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Bad Seventies Soul Sisters, Part One

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Candi Staton: Sure As Sin
Taken from the 7″ on Fame (1972)

Esther Phillips: Home Is Where The Hatred Is
Taken from the 7″ on Kudu (1972)

I’ve been revisiting some of my old seven inch cache recently and was pleased to turn up these gems: two blisteringly soulful tracks from 1972, that found each artist in top form.

Candi Staton was called the First Lady of Southern Soul; this track hints as to why. If you aren’t familiar with her work, this collection is a pretty good primer to one of the preeminent soulstresses of the era. “Sure As Sin ” was recorded at Rick Hall’s iconic Fame studios in Muscle Shoals, Alabama. I believe (correct me if I’m wrong) it was one of the cuts that appeared on the LP Stand By Your Man. That album, along with two other releases in ’69 and ’74, I’m Just A Prisoner and a self-titled release, comprise a substantial portion of her best work. Powerful, nuanced southern soul. (If you can get your hands on any of her early, pre-disco work with Fame–lucky you. Shit’s hard to come by.)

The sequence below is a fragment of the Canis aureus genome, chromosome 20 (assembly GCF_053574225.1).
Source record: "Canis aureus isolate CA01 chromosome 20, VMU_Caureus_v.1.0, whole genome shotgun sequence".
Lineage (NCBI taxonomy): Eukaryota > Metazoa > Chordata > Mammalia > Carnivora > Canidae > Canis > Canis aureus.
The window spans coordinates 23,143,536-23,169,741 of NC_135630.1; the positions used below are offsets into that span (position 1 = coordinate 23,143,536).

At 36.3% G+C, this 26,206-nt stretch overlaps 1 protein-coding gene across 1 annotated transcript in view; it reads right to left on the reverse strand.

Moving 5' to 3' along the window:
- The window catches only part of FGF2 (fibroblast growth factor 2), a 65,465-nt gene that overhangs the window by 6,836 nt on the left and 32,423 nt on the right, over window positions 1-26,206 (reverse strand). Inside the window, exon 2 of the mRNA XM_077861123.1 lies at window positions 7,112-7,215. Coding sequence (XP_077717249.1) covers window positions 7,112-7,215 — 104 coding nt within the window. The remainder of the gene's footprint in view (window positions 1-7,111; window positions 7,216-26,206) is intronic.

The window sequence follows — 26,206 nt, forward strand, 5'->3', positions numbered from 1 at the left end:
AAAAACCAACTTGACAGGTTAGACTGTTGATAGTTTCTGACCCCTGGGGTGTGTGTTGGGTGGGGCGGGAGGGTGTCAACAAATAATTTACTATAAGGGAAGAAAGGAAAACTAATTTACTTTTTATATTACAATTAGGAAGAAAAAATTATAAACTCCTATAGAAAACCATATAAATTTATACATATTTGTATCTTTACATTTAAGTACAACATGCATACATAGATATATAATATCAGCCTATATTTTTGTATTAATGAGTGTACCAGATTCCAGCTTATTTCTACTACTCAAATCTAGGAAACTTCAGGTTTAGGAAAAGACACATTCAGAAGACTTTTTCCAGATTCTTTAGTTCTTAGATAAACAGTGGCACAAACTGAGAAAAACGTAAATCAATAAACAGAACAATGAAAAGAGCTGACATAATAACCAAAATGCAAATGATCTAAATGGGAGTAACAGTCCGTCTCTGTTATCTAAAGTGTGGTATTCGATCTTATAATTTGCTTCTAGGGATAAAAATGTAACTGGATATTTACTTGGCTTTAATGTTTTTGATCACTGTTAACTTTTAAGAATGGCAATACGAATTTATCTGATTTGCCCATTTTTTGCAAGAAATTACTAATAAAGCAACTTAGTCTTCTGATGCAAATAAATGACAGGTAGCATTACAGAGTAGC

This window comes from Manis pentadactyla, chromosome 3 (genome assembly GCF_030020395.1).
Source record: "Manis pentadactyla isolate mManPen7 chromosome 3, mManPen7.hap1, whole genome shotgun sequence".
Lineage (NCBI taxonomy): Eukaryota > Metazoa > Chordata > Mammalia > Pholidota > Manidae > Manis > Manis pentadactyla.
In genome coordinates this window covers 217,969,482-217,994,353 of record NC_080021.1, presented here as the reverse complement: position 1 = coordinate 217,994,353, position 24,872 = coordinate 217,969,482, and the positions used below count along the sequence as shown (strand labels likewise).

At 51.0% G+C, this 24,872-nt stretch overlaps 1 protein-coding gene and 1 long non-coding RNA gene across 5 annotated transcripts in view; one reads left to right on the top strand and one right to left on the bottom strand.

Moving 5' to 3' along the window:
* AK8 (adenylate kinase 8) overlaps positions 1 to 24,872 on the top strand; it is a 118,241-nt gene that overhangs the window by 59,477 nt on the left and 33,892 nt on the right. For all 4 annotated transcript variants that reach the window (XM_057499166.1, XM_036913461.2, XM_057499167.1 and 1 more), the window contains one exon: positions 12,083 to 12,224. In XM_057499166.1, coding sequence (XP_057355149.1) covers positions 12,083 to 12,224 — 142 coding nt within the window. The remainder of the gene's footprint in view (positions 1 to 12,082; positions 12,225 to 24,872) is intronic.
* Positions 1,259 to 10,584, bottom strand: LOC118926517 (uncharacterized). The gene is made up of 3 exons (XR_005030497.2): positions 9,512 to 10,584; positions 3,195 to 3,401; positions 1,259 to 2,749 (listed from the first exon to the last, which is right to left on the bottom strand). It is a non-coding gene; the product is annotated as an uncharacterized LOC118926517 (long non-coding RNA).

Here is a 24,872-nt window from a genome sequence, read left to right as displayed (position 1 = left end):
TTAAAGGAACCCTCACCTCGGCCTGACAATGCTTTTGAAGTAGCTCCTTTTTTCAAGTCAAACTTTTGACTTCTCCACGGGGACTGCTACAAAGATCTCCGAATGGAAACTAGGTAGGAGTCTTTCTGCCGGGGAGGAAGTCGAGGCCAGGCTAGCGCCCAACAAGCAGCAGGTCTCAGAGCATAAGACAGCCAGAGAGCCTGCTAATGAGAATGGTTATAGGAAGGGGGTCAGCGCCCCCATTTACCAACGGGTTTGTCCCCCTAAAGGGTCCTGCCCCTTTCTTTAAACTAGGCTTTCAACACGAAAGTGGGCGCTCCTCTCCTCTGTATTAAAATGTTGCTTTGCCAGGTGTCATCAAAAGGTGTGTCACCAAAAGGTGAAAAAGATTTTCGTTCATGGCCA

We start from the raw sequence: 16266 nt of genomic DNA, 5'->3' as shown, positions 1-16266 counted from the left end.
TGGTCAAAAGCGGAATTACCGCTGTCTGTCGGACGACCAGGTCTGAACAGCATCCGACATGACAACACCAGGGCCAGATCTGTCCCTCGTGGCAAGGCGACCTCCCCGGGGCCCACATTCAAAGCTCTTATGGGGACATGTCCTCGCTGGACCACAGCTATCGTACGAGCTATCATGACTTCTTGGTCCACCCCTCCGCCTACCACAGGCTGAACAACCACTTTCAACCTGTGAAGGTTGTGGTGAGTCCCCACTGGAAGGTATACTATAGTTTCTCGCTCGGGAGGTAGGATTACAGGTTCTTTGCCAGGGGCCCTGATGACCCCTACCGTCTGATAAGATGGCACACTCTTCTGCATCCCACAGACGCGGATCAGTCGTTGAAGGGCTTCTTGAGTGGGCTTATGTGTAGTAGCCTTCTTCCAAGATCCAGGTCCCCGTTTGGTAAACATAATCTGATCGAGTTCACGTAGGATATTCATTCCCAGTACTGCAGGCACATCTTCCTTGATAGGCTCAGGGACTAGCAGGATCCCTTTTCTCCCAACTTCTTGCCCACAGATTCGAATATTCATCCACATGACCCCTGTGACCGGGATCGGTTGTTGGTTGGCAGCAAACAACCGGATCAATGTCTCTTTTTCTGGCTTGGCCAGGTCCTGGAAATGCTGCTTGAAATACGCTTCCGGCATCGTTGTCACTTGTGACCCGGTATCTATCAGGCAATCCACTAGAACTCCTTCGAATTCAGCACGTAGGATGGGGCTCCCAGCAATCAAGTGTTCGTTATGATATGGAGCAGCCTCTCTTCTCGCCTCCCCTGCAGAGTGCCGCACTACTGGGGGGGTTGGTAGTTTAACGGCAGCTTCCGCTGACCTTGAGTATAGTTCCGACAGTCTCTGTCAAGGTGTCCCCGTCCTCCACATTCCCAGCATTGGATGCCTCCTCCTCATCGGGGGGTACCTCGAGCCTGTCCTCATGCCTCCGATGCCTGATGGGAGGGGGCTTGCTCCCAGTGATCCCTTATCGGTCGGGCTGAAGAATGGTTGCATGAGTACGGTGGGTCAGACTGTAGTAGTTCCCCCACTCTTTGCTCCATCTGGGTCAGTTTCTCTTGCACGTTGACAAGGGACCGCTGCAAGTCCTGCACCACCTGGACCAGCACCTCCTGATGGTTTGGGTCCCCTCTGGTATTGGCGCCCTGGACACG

Esther Phillips, on the other hand, has never been one of my favorite soul divas. She straddled too many genres, often missing the mark by making blues too pop’ish or countrifying (sic?) soul classics to little effect. This record, however, stands out head and shoulders above anything else I have heard from Ms. Phillips. The deceptive bouce-funk of an introduction gives way to vocals that would make a bishop kick in a stain glass window. And the horns that chase her through the track. And the string stabs. I’ve got crazy love for the original, but seriously–Gil Scott who? The song is especially poignant in light of the fact that the drug addictions with which Esther Phillips perenially battled, finally took her life within a few years of this recording.

Stay tuned for Soul Sisters, Part Two…